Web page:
This session will explore how the brass band did not so much create separate identities for Yorkshire or Lancashire but brought them together as a recognisable ‘north’ that southern readers could identify as a specific industrialised north, often without clear boundaries. Moreover, this north was a place that represented industrial and urban manual labour over commerce and agriculture. The press and brass band periodicals between 1840 and 1914 provided an anthropological view of ‘northernness’ that focussed upon the manufacturing districts of the Southern Pennines. As a result of this reporting, to the northern and the southern Victorian and Edwardian observer, brass bands represented an example of the clash of values between northern and southern identity.

As before we have many archival documents to unpack and analyse.

 

[1] Musical Herald (1 November, 1907), p. 342.

[2] David Russell, The Popular Music Societies of the Yorkshire Textile District, 1850-1914: A Study of the Relationships between Music and Society (PhD Thesis, University of York, 1979), p. 316.(In the south and west of England Russell points out that they are more accurately described as ‘brass and reed’ or ‘military’ bands.)

[3] Alun Howkins, ‘Whitsuntide in Nineteenth-Century Oxfordshire’ History Workshop Pamphlet, No 8 (1973), cited in Russell, The Popular Music Societies of the Yorkshire Textile District, p. 316.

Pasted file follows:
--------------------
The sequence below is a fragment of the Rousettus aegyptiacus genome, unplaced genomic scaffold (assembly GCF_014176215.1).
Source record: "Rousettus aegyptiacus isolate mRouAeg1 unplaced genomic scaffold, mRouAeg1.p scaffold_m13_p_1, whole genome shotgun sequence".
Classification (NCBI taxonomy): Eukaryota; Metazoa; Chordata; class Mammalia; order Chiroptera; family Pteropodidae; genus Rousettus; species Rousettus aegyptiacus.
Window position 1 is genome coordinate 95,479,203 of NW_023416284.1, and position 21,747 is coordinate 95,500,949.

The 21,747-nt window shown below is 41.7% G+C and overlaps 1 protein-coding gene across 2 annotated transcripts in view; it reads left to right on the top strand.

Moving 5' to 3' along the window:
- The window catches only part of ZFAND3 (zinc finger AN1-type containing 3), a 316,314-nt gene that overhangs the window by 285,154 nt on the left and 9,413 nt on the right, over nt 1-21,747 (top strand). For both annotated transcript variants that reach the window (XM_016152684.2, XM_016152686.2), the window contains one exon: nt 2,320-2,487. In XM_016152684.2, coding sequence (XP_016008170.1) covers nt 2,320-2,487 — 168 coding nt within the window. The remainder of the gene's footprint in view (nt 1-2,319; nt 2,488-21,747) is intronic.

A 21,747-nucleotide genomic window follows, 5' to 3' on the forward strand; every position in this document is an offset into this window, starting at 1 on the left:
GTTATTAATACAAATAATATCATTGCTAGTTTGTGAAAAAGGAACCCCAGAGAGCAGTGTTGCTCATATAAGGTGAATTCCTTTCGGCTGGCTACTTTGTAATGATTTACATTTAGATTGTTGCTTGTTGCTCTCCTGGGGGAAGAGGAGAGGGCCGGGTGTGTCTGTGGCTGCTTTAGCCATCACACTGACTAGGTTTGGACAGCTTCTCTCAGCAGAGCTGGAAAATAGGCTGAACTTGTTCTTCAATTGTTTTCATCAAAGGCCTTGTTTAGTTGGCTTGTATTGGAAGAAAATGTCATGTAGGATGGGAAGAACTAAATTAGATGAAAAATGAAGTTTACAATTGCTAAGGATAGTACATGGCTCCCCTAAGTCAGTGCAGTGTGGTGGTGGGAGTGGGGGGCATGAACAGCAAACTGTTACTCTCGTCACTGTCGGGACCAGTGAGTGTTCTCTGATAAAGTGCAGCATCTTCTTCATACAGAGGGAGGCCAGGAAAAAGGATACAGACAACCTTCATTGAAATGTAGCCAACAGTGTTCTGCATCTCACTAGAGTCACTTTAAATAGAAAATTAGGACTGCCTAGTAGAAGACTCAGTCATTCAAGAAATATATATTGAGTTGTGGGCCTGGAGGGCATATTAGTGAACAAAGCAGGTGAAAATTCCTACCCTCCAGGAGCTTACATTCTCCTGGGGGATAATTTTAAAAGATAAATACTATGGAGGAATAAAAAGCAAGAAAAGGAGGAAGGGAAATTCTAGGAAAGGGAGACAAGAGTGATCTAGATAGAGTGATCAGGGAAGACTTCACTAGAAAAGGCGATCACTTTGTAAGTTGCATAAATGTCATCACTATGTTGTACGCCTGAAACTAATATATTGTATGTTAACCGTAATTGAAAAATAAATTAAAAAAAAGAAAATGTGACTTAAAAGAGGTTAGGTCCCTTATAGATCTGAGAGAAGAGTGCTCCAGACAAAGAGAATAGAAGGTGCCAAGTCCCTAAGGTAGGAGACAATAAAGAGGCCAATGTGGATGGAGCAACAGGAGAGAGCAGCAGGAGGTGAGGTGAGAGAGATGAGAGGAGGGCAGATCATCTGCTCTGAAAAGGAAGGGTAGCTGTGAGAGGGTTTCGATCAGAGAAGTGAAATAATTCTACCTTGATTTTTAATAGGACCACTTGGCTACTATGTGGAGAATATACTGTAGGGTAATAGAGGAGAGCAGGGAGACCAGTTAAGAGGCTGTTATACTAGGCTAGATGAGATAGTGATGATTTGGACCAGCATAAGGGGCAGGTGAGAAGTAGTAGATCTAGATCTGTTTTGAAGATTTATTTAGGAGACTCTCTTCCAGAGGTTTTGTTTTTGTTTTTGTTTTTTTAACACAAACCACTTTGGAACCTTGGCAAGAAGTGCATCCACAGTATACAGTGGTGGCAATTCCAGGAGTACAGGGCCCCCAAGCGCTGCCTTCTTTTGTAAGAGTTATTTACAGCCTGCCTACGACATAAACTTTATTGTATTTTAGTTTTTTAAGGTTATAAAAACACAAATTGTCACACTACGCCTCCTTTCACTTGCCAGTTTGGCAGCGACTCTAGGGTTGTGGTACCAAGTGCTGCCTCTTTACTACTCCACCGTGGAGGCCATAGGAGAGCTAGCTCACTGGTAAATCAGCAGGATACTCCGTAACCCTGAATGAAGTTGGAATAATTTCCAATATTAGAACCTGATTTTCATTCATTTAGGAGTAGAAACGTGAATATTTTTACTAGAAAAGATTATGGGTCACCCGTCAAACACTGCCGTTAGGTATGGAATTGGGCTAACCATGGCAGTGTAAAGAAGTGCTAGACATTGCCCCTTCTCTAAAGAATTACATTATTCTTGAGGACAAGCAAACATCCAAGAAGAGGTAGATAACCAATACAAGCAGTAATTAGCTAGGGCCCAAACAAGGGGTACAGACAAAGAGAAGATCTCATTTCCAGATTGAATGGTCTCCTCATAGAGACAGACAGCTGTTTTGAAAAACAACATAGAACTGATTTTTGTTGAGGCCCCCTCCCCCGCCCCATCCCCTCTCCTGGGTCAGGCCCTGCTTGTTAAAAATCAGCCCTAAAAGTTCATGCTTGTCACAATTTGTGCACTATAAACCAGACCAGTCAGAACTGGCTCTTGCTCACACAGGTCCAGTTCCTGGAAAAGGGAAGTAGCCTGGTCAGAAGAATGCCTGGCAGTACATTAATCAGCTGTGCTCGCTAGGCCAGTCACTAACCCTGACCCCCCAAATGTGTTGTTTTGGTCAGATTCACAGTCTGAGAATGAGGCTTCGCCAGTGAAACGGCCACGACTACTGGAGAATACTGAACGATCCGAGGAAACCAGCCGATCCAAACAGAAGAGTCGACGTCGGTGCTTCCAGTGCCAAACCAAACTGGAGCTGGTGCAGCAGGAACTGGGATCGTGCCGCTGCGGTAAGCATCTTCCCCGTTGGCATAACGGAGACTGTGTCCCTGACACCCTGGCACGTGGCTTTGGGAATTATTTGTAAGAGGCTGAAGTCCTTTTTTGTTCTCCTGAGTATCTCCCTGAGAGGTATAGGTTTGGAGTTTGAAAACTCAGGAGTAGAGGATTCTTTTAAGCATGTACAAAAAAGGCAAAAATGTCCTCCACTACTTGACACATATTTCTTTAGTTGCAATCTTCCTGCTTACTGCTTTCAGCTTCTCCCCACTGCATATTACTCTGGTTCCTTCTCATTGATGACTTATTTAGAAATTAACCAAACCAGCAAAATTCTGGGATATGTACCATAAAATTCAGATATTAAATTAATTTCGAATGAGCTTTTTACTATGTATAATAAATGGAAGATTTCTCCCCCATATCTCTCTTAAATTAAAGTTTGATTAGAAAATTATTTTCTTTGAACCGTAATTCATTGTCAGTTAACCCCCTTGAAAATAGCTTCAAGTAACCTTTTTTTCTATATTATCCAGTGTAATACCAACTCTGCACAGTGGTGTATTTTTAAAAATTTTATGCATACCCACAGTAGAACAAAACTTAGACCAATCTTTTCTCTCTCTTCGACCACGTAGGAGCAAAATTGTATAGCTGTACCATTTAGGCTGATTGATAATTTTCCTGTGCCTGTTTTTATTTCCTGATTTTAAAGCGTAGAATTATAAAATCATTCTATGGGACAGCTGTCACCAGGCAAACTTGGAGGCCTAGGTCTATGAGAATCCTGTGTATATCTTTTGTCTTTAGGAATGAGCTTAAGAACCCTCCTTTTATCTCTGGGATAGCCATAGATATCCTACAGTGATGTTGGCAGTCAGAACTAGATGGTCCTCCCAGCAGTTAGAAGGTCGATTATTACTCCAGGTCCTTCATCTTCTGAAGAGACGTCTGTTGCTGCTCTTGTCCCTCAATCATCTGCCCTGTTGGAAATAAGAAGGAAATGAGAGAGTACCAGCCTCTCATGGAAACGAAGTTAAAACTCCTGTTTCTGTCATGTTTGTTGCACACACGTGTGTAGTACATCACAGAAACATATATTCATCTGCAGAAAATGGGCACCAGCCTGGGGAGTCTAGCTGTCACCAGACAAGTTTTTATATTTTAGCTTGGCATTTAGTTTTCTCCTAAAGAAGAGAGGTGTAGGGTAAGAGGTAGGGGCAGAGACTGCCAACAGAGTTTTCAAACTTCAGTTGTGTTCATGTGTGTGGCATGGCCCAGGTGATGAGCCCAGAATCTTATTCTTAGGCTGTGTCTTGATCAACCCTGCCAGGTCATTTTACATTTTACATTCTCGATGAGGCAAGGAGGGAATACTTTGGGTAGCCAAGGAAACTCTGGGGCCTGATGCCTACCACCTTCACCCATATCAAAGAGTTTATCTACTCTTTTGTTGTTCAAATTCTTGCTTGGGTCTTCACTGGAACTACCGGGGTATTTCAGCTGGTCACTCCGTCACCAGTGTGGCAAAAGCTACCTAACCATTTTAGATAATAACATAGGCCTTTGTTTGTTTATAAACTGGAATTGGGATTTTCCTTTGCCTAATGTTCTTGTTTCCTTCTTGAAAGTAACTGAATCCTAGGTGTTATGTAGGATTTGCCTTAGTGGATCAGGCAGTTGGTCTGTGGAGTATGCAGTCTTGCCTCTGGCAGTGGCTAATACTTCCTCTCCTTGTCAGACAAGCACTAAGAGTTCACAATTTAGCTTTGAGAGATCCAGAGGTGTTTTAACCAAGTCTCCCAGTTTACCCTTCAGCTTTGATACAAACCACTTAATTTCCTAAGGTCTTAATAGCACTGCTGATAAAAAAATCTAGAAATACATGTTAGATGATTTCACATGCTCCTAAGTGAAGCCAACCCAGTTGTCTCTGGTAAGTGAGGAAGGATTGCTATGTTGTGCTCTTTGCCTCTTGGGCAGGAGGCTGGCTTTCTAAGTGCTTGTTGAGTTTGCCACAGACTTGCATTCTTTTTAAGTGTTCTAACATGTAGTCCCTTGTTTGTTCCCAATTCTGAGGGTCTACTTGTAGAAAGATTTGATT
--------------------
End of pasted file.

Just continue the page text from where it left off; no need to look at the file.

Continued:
The Cleaster Brass Band Contest Poem: Musical World, 1877, p.243


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A Belle Vue Contest Programme: A Model for Comment

By the 1840s brass band contests in the North of England  were very popular and it was not unusual to see crowds of up to ten-thousand people at local contests. By the 1870s regular contests were being held at Belle Vue, in Manchester, and at the Crystal  Palace in London.

What emerged from musical writing in this period were observations of the brass band movement from a middle-class position; the writing was quasi-anthropological in nature, resulting in studies of working-class music-making that engaged with, and complemented, observations of the changing nature of working-class leisure in this period. For the press it was the brass band contest that became the central event in the representation of the emergence of working-class cultural identity. One phenomenom that emerged was the writing of poems to illustrate the nature of these contests.